This is a critical time. While the majority of Americans are not likely in the next few weeks to favor the complete withdrawal of U.S. troops from Iraq, people are starting to consider the option seriously. But to turn this questioning trend into massive popular opposition to administration policy, we in the peace movement have to make the case against keeping U.S. forces in Iraq. The American public certainly hasn’t heard any talk of withdrawal from John Kerry, who has spoken essentially about ways to salvage the operation: send 40,000 more troops and “internationalize” the situation while leaving U.S. forces in control. Kerry in effect advocates reconstituting the coalition that conducted the 1991 Gulf War with the imprimatur of the Security Council, which gave the U.S. war crucial cover. New York Times columnist Tom Friedman, as usual, has put the argument succinctly and baldly: “The deeper we try to penetrate Iraqi society, especially with tanks and troops, the more legitimacy we need.” (April 11, 2004)
               
Notably, Bush himself is reluctantly coming to adopt something akin to Kerry’s view of the need for UN cover. Today, Kerry is willing to grant more concessions than Bush on giving marginally greater say to the UN and the other great powers, and on sharing the bounty of reconstruction contracts with other powerful countries — but as the United States’ stark position becomes more untenable, Bush may well be willing to make similar concessions in order to preserve the essence of U.S. control.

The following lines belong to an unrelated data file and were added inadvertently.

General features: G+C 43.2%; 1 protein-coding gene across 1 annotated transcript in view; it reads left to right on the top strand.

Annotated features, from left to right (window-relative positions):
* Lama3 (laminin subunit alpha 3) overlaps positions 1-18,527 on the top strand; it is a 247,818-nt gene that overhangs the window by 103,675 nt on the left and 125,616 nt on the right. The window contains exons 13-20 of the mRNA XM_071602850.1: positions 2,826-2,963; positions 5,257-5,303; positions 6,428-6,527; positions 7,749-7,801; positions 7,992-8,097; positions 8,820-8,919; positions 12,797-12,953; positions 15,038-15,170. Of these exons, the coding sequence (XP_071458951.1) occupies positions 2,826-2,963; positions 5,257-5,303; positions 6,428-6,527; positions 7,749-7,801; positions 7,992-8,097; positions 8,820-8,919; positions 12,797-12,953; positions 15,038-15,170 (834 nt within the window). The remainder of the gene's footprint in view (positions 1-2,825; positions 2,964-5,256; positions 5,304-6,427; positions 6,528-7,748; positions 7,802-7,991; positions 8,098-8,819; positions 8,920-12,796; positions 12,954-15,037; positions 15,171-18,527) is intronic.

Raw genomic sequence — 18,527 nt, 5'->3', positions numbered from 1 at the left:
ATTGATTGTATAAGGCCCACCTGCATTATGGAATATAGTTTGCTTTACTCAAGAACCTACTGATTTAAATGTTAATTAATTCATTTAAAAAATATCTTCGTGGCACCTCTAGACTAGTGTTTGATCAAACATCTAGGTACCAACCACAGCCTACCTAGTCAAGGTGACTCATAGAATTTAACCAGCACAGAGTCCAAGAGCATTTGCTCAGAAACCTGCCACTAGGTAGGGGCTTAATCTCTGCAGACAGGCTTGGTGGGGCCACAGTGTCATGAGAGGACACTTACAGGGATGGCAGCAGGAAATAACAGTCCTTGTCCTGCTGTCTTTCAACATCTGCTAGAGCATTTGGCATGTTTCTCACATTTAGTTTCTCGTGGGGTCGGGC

The war against Iraq was wrong, first and foremost because it constituted an expansion of U.S. imperial power, but also because of the economic, political and military straitjacket it would predictably impose on the Iraqi people. If the Iraqis themselves had overthrown Saddam Hussein, they might have created opportunities for building a truly democratic state responsive to the needs of the population — though of course there is no guarantee that this would have been the outcome of an internal revolt against the Baathists. The Bush administration’s action, however, replaced Saddam Hussein’s dictatorship with a governing council wholly accountable to the United States, with members to be added, replaced or fired at will, and designed to carry out U.S. policies on all essential matters.